Her insights into brave leadership and courage-building offer valuable lessons for anyone in a position of influence, emphasizing the importance of empathy, connection, and authenticity.
“Think Again” by Adam Grant
In “Think Again,” Adam Grant explores the power of rethinking and unlearning in an ever-changing world. Grant encourages readers to question their opinions, open themselves to new ideas, and be willing to change their minds.
With engaging stories and rigorous research, Grant shows how the ability to rethink can lead to personal and professional success. “Think Again” is a persuasive call for intellectual humility and flexibility.
“Aristotle and Dante Dive into the Waters of the World” by Benjamin Alire Sáenz
The sequel to the award-winning “Aristotle and Dante Discover the Secrets of the Universe,” this novel continues the story of Aristotle and Dante, two boys who have discovered the most important truths about themselves.
Benjamin Alire Sáenz explores themes of identity, family, and love with the same tender and poetic touch that captivated readers in the first book.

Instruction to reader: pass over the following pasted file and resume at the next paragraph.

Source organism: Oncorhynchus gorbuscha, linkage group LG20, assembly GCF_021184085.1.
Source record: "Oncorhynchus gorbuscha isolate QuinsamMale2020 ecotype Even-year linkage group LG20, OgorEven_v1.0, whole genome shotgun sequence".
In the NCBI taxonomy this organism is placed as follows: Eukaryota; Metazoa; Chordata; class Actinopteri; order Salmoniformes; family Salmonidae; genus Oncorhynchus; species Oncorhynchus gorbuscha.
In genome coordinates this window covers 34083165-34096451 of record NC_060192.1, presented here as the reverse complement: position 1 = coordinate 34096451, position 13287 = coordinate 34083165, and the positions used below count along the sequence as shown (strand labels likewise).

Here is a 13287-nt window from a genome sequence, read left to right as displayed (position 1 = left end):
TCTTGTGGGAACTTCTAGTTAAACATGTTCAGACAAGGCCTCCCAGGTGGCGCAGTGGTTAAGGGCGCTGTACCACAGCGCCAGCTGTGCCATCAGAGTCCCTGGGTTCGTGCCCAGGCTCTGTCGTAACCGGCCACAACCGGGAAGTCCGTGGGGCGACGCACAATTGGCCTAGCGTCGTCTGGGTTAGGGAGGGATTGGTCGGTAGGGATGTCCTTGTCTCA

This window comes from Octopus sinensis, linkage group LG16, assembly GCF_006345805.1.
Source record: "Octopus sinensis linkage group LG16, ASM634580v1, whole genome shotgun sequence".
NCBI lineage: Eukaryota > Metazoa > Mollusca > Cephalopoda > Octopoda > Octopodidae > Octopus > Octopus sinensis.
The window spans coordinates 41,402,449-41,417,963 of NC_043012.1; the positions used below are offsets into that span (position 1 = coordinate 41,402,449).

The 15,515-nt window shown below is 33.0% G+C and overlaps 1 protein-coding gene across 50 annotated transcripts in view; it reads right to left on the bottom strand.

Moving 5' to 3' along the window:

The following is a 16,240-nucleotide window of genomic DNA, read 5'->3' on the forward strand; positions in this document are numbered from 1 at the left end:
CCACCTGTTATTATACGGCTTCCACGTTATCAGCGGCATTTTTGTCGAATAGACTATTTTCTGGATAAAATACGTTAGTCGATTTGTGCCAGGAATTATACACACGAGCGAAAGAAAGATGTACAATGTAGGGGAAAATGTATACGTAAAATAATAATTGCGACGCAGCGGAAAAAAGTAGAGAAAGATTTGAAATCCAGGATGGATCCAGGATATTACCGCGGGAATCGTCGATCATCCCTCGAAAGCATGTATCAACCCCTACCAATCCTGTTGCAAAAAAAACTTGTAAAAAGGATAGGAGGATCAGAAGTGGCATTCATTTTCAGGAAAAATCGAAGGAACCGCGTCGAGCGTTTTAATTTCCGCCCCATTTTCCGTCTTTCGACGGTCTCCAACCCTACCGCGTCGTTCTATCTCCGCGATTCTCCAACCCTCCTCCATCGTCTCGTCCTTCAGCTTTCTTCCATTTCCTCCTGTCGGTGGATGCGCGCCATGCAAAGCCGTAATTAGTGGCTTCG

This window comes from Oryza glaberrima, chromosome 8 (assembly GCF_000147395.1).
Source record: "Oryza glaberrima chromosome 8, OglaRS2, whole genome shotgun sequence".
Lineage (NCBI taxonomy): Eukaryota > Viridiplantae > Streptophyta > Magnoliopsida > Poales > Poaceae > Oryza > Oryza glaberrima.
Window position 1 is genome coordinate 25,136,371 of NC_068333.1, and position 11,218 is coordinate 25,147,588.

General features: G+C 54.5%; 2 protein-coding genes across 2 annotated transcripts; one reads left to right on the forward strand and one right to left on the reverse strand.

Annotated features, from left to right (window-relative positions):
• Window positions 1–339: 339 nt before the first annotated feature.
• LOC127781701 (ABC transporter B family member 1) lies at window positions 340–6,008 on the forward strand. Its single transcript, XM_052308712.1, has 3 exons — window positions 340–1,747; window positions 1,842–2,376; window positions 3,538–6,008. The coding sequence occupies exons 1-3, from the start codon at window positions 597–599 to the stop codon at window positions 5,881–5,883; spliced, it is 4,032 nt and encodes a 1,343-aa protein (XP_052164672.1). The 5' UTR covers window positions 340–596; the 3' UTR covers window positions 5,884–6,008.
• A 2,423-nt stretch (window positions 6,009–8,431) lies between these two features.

It’s a heartfelt exploration of the complexities of adolescence and the bonds that tie us together.
“Firekeeper’s Daughter” by Angeline Boulley
“Firekeeper’s Daughter” is a groundbreaking YA thriller about identity, heritage, and resilience.
Angeline Boulley tells the story of Daunis Fontaine, an 18-year-old biracial, unenrolled tribal member who witnesses a shocking murder that thrusts her into the heart of an FBI investigation.
Blending Ojibwe culture, language, and spirituality, Boulley crafts a compelling narrative that explores themes of family, community, and the power of ancestry.
“The Box in the Woods” by Maureen Johnson
In “The Box in the Woods,” Maureen Johnson revisits the world of “Truly Devious,” featuring the sharp and intrepid teen detective, Stevie Bell. Tasked with solving a cold case at a summer camp, Stevie finds herself embroiled in a mystery that stretches back decades.
Johnson combines a cleverly plotted mystery with rich character development, making it a must-read for fans of the genre.
“Chain of Iron” by Cassandra Clare
“The latest in the Last Hours series, “Chain of Iron” by Cassandra Clare, continues the adventures of the Shadowhunters in Edwardian London.